Proclamation 6241—National Sanctity of Human Life Day, 1991
By the President of the United States of America
On January 21, the United States will observe a Federal holiday honoring the birth of the Reverend Dr. Martin Luther King, Jr. In his efforts to end legal segregation in America, Dr. King believed that achieving peace and goodwill among all peoples depends on obedience to the will of God and the affirmation of the sacredness of all human life. "Every man is somebody," Dr. King said, "because he is a child of God."
It is this conviction -- the recognition that all people are made in the image of their Creator -- which guides our observance of National Sanctity of Human Life Day and our efforts to reaffirm in our Nation the sanctity of human life in all its stages.
For more than two hundred years, America has been the home of freedom. Our national commitment to fundamental human rights -- the "unalienable Rights" of "Life, Liberty and the pursuit of Happiness" -- was eloquently proclaimed in the Declaration of Independence and has been reaffirmed countless times in legislative halls; in a free and unfettered press; on battlefields around the world; and, most important, in our hearts.
Despite this deep national commitment, however, there have been times when realities have not lived up to our ideals. The United States was once a land of slavery and racial segregation. For far too long, many persons with disabilities have not been able to participate fully in the mainstream of American life. And the prevalence of abortion on demand in America calls into question our respect for the fundamental right to life.
The tragedy of abortion in America affects two persons, mother and child. While sincere persons may disagree, my position is that the lives of both must be cherished and protected. We must recognize the dignity and worth of every human being in our laws, as well as in our hearts. Abortion robs America of a portion of its future and denies preborn children the chance to grow, to contribute, and to enjoy a full life with all its challenges and opportunities.
Scientific advances reinforce the belief that unborn children are persons, entitled to medical care and legal protection. We must turn from abortion to loving alternatives such as adoption. All levels of government and all sectors of society should promote policies that encourage alternatives such as adoption and make adopting easier for families who want children and will give them loving homes, particularly children with special needs.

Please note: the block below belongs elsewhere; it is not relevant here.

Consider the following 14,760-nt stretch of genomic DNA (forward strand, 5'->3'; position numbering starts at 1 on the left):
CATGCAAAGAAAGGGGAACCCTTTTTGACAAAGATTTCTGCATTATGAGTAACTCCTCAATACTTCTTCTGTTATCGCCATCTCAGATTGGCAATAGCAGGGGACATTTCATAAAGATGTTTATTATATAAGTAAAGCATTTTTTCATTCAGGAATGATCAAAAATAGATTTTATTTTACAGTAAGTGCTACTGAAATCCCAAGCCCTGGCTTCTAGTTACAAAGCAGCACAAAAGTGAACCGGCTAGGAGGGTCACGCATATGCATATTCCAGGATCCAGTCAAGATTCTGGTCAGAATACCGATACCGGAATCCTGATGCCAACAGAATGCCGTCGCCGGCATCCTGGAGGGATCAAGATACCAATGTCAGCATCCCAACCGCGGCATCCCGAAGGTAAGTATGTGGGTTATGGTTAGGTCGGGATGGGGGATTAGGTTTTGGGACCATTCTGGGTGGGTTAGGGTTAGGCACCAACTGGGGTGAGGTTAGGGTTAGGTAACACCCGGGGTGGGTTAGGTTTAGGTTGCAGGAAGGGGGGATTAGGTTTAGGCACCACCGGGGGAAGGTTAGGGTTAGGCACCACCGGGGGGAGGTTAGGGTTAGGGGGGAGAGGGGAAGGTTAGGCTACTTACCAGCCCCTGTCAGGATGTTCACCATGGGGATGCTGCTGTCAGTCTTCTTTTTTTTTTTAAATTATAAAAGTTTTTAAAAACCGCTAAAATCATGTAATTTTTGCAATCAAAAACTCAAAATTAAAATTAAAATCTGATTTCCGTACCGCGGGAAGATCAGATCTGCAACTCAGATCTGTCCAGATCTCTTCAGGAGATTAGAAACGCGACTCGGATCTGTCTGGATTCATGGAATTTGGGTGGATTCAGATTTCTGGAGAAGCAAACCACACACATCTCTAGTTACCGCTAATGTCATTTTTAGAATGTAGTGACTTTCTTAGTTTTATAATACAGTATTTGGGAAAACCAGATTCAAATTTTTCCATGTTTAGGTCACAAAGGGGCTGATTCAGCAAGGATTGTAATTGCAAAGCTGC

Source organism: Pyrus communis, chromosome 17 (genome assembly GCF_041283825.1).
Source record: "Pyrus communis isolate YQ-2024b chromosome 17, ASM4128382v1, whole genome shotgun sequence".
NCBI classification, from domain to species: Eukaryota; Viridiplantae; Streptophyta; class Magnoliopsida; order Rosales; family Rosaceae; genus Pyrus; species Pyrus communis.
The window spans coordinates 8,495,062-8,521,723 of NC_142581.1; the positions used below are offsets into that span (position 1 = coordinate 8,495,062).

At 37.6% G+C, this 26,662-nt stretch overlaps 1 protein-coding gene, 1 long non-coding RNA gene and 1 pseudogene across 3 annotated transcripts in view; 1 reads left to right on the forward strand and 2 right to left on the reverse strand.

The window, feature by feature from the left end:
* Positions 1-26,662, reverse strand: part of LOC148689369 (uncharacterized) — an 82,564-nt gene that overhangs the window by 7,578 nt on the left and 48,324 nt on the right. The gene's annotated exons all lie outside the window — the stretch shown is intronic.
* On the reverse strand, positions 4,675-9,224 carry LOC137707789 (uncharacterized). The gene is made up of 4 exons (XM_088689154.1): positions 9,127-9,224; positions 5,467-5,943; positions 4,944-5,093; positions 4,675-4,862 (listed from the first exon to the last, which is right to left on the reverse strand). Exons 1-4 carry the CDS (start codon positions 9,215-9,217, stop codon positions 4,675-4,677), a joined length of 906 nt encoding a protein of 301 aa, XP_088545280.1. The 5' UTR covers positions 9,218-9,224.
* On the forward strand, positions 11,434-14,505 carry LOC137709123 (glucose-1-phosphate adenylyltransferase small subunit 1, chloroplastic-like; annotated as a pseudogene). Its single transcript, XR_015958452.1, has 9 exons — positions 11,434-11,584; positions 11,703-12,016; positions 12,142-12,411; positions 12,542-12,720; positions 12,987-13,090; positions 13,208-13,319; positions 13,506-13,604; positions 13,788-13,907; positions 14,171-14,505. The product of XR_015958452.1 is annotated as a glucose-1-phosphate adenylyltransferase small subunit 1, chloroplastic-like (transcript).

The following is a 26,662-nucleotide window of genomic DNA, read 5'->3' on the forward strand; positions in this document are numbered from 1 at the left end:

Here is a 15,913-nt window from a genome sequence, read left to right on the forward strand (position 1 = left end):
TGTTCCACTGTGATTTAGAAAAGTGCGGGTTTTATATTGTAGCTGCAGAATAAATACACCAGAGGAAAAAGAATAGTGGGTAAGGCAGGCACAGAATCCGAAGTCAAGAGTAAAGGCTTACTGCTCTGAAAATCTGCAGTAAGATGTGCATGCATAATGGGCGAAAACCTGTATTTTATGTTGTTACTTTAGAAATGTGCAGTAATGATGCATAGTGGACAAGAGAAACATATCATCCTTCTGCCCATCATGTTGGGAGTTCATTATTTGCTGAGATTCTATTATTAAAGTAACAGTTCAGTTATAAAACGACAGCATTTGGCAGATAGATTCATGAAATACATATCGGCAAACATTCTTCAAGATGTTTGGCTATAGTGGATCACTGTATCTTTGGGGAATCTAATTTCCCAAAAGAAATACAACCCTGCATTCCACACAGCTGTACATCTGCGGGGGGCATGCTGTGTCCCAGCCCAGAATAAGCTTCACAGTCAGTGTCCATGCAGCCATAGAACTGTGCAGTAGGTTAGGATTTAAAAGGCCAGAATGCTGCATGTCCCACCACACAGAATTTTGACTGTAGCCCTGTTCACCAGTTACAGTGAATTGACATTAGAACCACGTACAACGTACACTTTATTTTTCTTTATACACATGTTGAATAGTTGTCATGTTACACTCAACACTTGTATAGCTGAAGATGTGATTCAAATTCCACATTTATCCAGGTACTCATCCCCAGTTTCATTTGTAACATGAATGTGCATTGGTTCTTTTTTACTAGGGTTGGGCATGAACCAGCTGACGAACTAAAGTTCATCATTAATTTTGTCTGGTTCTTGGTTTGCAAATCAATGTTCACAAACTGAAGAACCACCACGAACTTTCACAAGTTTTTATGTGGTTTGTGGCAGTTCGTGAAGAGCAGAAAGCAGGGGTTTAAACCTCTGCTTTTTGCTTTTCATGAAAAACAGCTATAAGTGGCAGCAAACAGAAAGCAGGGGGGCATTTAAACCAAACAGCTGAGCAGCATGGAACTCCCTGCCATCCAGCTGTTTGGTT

Across America, many people are involved in efforts to protect unborn children and to assist pregnant women in need. Through their compassion, generosity, and hard work, they are helping to ensure that the value of every human life is never forgotten. We hope and pray for the day when the principle of life's sanctity will guide both private thought and public policy on this question throughout our Nation.
On this occasion we also recall with gratitude and thanks to Almighty God the millions of Americans whose work in many and various ways likewise upholds our fundamental belief in the sanctity of human life. Members of the health professions and scientists work for cures to dread diseases and to alleviate the suffering of the ill and infirm. Parents, teachers, and community leaders work together towards ending the scourge of drugs. And volunteers throughout our Nation visit the sick, the elderly, and the lonely; care for the dying; help children in need; and bring joy to the lives of our fellow citizens.
In affirming the sanctity of life, we realize the highest ideals of our country. We deny our very heritage when we do not. Today, mindful of our heritage and our convictions, let us not only resolve to uphold the sanctity of human life but also work to promote policies that affirm our highest ideals as a Nation. All stages of human life are precious; all demand recognition of their sanctity.
Now, Therefore, I, George Bush, President of the United States of America, by virtue of the authority vested in me by the Constitution and laws of the United States, do hereby proclaim Sunday, January 20, 1991, as National Sanctity of Human Life Day. I call on all Americans to reflect on the sanctity of human life in all its stages and to gather in homes and places of worship to give thanks for the gift of life and to reaffirm our commitment to respect the life and the dignity of every human being.
In Witness Whereof, I have hereunto set my hand this eleventh day of January, in the year of our Lord nineteen hundred and ninety-one, and of the Independence of the United States of America the two hundred and fifteenth.
George Bush, Proclamation 6241—National Sanctity of Human Life Day, 1991 Online by Gerhard Peters and John T. Woolley, The American Presidency Project https://www.presidency.ucsb.edu/node/268424